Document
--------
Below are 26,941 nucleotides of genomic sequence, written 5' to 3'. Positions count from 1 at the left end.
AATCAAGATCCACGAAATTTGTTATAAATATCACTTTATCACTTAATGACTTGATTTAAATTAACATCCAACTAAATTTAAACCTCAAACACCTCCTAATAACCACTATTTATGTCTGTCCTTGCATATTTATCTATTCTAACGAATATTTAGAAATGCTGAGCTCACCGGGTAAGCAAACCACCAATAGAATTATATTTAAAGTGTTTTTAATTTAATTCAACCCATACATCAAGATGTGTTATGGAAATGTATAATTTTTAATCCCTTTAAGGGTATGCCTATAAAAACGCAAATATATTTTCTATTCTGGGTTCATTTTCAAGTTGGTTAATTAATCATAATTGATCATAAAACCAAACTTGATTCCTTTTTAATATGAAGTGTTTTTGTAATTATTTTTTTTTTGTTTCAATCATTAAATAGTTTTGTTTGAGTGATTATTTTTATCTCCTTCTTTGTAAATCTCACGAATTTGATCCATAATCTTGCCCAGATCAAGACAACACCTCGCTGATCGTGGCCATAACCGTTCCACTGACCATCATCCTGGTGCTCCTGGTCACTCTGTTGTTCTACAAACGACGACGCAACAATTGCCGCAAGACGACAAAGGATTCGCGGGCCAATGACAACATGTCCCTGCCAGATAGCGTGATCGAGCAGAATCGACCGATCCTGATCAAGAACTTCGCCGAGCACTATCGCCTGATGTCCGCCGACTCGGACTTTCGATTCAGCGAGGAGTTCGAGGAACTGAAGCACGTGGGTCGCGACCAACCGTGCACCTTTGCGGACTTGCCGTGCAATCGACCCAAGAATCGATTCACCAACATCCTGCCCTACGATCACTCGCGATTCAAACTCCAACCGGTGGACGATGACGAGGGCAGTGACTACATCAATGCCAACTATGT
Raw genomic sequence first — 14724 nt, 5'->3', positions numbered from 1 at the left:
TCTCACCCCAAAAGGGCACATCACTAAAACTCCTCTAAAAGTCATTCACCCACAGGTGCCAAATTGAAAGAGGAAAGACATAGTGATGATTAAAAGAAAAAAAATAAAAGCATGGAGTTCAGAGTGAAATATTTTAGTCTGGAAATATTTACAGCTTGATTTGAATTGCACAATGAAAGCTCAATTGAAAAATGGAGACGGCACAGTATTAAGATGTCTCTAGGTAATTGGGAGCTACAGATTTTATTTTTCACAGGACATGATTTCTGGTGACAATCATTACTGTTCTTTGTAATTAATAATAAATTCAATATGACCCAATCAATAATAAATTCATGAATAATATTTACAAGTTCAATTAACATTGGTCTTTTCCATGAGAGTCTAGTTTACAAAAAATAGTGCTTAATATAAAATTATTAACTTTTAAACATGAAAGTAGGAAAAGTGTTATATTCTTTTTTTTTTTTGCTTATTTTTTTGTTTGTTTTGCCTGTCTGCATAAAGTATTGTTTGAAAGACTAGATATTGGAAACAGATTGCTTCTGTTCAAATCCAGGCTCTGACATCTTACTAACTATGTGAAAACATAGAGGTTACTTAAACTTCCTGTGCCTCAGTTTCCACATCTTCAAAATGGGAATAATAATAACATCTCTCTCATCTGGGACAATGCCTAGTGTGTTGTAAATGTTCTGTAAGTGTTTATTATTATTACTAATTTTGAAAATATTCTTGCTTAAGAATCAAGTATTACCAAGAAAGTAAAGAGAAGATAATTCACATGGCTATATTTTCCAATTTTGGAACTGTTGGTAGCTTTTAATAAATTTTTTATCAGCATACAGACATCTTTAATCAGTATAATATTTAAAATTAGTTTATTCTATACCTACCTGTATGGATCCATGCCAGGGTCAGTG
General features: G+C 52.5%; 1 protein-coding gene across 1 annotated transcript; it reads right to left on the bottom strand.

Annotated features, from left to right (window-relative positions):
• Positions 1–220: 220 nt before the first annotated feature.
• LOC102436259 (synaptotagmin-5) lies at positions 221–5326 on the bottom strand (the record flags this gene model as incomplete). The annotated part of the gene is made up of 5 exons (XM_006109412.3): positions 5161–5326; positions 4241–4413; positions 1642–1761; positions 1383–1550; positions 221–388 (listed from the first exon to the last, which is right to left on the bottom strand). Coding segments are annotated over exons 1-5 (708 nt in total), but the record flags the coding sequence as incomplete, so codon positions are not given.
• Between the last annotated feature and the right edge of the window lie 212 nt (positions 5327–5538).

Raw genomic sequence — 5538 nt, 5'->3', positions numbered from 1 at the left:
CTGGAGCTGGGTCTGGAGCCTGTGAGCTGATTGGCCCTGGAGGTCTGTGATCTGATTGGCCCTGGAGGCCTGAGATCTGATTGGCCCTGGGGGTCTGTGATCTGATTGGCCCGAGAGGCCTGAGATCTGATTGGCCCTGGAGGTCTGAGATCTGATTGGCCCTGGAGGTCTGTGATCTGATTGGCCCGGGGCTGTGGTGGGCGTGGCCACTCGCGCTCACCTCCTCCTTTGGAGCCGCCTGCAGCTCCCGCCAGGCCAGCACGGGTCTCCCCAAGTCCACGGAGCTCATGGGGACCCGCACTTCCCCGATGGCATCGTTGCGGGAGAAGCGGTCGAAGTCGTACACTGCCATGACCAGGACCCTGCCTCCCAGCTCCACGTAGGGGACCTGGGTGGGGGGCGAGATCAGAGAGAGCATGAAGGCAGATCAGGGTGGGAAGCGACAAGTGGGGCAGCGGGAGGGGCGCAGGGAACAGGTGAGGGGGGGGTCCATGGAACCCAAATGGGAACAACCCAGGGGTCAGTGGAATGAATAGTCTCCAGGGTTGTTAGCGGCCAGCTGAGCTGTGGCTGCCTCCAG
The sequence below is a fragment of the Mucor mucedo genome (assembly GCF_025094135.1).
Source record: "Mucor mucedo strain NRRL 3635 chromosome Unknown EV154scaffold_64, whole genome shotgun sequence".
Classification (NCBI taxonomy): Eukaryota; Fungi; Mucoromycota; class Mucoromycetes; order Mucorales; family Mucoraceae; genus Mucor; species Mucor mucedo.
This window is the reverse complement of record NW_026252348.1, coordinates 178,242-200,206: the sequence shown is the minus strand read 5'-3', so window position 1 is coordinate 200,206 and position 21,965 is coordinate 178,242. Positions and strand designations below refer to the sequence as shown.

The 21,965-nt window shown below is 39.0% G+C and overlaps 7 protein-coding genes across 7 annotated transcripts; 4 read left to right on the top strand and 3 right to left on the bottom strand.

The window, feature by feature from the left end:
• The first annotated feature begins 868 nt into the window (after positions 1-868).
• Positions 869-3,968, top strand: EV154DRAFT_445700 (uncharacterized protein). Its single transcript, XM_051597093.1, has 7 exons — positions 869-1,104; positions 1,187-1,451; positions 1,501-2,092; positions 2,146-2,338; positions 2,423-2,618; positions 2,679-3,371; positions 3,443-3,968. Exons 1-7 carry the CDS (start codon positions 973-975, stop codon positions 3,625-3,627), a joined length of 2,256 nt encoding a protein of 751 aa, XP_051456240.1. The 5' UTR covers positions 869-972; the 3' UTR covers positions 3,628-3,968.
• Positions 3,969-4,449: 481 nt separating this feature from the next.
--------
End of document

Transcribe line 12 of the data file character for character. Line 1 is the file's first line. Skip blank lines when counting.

The sequence below is a fragment of the Mucor mucedo genome (assembly GCF_025094135.1).